Say Your Want a Revolution

This article first appeared in 2009.

Reusable packaging is embarking into a time of revolution. That’s just the way it is in the world of reusable packaging.

So what is a revolution? According to, a revolution can be a violent upheaval, a “…a sudden, marked change in something.”


A revolution of course can be something far less than earth jolting.  It can also entail the predictable return of an item, or as puts it, “… a procedure or course, as if in a circuit, back to a starting point.”  The latter sounds a lot like we come to expect from reusable packaging in terms of use and reuse. In a closed loop this may involve return to the original shipper. In an open loop, the return of the packaging will probably be to a new producer, geographically closer at hand to the point where the container was last emptied, who will fill the container and ship it once more.

Therefore, a revolution is both a single, arguably inconsequential circuitous journey, and it is also an upheaval – a transformational adjustment that leaves the order of things forever different. For the purpose of this blog we argue that the use of reusable packaging will be the cause of such a transformation through the collective voice of thousands and millions of reusable transport items being used and reused, or commissioned, decommissioned and then re-commissioned – changing the world irrevocably, one reusable container and pallet trip at a time. At the end of the day it is a symphony of small decisions that in aggregate will help divert solid waste and lead us to a more sustainable future.

Mind the Gap

So how do we get there from here? Clearly, in some applications we are already there. In industries such as automotive, for example, the use of reusable packaging has been well established. In other areas of industry such as construction, or in supply chains that stretch globally, there are more obvious barriers to implementation. Some of those barriers are concrete walls cemented by daunting reverse logistics challenges. Some of them are merely the cerebral concrete of change resistance that we really need to dismantle for the sake of more cost-effective and environmentally sustainable solutions.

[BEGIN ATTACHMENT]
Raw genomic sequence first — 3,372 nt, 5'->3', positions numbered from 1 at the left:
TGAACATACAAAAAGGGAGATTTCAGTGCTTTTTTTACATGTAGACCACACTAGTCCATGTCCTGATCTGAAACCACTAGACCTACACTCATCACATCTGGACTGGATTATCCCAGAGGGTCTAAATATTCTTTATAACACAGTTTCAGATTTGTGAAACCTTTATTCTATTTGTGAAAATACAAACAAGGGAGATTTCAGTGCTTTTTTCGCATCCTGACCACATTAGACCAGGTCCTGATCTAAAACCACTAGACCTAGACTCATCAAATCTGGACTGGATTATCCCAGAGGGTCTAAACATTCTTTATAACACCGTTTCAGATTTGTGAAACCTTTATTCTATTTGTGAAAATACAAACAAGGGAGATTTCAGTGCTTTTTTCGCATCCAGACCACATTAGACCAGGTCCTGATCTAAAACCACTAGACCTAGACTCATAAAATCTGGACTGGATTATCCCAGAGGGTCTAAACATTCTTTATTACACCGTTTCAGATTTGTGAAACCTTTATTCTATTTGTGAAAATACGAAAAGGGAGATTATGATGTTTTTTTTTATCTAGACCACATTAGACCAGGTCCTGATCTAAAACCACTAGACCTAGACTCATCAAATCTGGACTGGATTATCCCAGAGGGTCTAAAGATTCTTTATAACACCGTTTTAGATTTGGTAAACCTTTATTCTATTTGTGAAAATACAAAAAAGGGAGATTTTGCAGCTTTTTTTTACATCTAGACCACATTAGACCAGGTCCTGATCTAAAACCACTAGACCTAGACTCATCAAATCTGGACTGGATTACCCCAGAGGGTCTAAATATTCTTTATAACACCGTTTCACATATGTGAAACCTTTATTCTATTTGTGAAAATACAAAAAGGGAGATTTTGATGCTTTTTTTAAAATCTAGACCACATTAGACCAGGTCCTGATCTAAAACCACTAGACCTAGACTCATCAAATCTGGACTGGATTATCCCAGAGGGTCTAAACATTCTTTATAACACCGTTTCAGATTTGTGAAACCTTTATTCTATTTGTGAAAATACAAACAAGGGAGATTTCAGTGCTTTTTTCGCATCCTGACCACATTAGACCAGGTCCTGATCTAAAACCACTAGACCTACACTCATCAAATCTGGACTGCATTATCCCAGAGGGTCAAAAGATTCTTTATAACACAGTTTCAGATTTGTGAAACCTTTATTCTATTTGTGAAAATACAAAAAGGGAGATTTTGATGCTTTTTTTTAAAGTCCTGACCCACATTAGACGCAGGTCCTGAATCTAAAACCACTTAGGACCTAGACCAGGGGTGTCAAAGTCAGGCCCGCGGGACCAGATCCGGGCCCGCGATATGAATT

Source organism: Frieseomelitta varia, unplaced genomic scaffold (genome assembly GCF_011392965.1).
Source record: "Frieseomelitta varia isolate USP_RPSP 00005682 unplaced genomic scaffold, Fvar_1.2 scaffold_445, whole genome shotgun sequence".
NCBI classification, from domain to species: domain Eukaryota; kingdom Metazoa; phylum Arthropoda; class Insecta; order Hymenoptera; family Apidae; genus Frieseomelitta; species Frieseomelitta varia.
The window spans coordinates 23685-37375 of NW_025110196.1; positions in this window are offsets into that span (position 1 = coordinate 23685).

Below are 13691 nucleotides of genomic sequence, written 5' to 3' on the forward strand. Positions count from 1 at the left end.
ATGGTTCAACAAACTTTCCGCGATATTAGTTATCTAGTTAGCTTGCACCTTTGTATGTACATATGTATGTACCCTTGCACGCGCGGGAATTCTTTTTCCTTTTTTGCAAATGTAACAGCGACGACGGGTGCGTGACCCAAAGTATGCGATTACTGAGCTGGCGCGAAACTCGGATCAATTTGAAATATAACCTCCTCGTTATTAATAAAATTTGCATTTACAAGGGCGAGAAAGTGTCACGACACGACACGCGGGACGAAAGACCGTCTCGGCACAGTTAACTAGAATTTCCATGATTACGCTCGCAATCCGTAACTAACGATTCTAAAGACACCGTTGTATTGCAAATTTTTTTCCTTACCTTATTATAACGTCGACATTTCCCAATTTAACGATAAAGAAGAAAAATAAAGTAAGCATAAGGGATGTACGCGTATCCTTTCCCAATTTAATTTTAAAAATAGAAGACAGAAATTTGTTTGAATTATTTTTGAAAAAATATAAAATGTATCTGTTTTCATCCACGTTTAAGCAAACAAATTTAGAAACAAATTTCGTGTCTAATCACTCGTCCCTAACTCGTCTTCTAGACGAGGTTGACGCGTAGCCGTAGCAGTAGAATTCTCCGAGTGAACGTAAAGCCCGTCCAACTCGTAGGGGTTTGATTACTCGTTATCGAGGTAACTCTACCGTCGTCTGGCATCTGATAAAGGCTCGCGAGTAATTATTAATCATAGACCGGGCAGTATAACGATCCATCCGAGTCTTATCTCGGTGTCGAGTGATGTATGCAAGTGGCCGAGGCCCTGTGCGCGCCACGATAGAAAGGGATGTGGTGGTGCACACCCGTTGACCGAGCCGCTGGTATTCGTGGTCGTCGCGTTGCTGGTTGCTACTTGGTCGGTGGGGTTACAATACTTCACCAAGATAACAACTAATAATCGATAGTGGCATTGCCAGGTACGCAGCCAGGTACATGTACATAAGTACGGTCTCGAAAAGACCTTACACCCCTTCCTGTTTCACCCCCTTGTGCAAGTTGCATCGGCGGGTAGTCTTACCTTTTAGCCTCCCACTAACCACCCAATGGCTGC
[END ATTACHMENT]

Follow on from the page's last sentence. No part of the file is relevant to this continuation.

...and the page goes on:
Problematically, that is more easily said than accomplished. But the gaps can be bridged in many cases, and we can design and run reusable packaging systems as efficiently as the London tube system. Mind the gap, as they say at Charring Cross and the other stations about that potentially dangerous but easily passable space between the car and the platform. Step over it.

The Revolution Is Friendly

This purpose of this blog is to report on reusable solutions, revolutionary thinking about reusables, and the revolution that will break down those walls of resistance to the emerging Reusable Packaging Revolution, which by the way is the title of the soon to be launched newsletter associated with

The use of expendable packaging is widespread and dominant. We don’t mean to suggest that the world order will suddenly change, only that the use of reusable packaging can play a much more vital role in reducing solid waste and improving operational efficiencies if we embrace those opportunities. includes in its definition that revolutions are often violent. Not this one. The reusable revolution is friendly, often offering productivity and ergonomic advantages, not to mention cost per trip efficiencies as well as other benefits. And better yet, and it starts right now.